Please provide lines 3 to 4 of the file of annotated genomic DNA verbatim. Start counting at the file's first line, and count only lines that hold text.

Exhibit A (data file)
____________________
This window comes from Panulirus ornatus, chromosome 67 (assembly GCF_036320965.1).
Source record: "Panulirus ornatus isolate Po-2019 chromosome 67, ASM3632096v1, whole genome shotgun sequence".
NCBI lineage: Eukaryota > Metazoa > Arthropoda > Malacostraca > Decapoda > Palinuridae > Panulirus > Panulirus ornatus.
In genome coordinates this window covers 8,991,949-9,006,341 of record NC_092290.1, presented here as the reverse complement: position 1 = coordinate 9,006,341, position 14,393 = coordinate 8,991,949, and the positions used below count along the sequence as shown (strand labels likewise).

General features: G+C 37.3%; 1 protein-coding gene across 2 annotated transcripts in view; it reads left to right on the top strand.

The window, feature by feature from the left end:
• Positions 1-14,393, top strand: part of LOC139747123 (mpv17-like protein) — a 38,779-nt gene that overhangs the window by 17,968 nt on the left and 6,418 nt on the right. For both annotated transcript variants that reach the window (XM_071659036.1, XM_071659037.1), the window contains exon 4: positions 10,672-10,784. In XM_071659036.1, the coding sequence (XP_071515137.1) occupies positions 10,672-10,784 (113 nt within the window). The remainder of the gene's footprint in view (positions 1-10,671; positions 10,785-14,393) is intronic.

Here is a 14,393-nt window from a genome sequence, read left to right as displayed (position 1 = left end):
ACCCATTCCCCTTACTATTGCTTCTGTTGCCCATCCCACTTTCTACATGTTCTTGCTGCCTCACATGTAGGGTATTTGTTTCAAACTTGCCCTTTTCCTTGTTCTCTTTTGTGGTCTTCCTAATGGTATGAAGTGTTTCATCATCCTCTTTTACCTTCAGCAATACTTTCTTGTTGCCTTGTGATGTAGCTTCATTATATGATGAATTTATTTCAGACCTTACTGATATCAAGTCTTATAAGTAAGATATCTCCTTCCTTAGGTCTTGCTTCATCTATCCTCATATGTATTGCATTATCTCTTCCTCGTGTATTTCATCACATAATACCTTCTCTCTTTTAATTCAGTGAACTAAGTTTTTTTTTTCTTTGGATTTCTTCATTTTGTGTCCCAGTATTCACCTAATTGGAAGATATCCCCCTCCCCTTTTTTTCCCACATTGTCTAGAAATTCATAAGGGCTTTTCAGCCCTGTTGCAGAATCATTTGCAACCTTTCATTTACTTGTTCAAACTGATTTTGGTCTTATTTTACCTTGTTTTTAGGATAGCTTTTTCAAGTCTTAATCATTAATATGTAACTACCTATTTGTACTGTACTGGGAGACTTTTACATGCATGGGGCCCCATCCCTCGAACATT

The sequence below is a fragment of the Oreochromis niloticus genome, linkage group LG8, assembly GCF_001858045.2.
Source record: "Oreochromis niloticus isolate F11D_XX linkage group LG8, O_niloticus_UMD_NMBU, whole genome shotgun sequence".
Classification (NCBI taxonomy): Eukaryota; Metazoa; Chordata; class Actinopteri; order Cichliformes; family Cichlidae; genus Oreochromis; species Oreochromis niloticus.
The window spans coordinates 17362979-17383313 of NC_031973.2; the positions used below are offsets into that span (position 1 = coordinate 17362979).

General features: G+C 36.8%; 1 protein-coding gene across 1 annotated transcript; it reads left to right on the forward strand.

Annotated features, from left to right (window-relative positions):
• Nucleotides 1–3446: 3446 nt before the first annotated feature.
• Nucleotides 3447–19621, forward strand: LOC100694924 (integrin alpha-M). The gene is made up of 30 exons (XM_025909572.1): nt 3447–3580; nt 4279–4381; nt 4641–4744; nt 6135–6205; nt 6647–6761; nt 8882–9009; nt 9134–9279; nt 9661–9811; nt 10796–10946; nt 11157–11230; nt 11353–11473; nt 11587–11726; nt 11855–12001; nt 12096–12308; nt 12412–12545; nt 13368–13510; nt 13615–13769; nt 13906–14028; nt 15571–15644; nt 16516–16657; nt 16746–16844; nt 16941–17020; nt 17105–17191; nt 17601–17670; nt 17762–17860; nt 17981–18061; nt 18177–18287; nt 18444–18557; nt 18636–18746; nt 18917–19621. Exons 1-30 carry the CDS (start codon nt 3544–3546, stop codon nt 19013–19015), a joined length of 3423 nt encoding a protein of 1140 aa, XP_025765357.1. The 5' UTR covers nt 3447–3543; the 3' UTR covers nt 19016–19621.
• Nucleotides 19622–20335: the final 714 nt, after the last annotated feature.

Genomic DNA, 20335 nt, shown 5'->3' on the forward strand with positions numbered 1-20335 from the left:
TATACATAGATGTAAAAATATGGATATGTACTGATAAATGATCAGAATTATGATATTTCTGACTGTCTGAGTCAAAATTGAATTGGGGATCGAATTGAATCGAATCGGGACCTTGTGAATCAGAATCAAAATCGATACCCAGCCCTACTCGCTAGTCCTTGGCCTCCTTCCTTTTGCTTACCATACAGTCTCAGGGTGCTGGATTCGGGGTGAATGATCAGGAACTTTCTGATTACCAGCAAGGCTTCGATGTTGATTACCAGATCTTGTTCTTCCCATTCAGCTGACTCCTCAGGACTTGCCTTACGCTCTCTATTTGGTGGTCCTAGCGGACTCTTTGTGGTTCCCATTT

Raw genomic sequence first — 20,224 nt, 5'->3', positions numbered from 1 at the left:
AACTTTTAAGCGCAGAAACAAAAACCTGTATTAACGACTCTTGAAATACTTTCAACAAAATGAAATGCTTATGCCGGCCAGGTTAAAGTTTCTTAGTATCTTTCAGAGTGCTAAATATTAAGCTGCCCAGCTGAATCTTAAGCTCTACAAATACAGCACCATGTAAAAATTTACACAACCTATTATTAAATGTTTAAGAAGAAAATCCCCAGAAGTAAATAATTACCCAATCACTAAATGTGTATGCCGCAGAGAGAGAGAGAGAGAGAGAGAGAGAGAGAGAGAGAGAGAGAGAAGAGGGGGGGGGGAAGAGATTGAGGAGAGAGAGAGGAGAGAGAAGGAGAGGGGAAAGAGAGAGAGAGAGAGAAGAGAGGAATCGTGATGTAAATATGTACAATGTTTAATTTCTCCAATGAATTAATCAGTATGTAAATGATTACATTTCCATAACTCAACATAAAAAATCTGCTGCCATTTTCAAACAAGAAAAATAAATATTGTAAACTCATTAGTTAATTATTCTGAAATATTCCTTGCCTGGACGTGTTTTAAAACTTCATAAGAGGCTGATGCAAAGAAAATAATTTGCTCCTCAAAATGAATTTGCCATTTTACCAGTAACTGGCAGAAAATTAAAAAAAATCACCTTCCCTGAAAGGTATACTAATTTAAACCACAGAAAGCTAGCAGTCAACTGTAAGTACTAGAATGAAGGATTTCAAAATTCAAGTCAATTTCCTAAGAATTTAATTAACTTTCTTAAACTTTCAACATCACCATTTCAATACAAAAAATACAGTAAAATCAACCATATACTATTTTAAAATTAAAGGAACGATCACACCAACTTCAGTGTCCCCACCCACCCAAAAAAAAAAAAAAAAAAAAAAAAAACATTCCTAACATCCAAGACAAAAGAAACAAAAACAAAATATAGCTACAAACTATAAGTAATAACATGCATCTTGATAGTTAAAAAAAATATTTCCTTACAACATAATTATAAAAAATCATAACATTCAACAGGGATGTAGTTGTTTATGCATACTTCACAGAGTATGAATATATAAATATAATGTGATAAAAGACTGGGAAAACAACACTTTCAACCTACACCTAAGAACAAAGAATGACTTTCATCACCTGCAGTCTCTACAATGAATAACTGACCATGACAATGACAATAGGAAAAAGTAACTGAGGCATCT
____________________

NCBI lineage: Eukaryota > Metazoa > Arthropoda > Malacostraca > Decapoda > Palinuridae > Panulirus > Panulirus ornatus.
In genome coordinates this window covers 8,991,949-9,006,341 of record NC_092290.1, presented here as the reverse complement: position 1 = coordinate 9,006,341, position 14,393 = coordinate 8,991,949, and the positions used below count along the sequence as shown (strand labels likewise).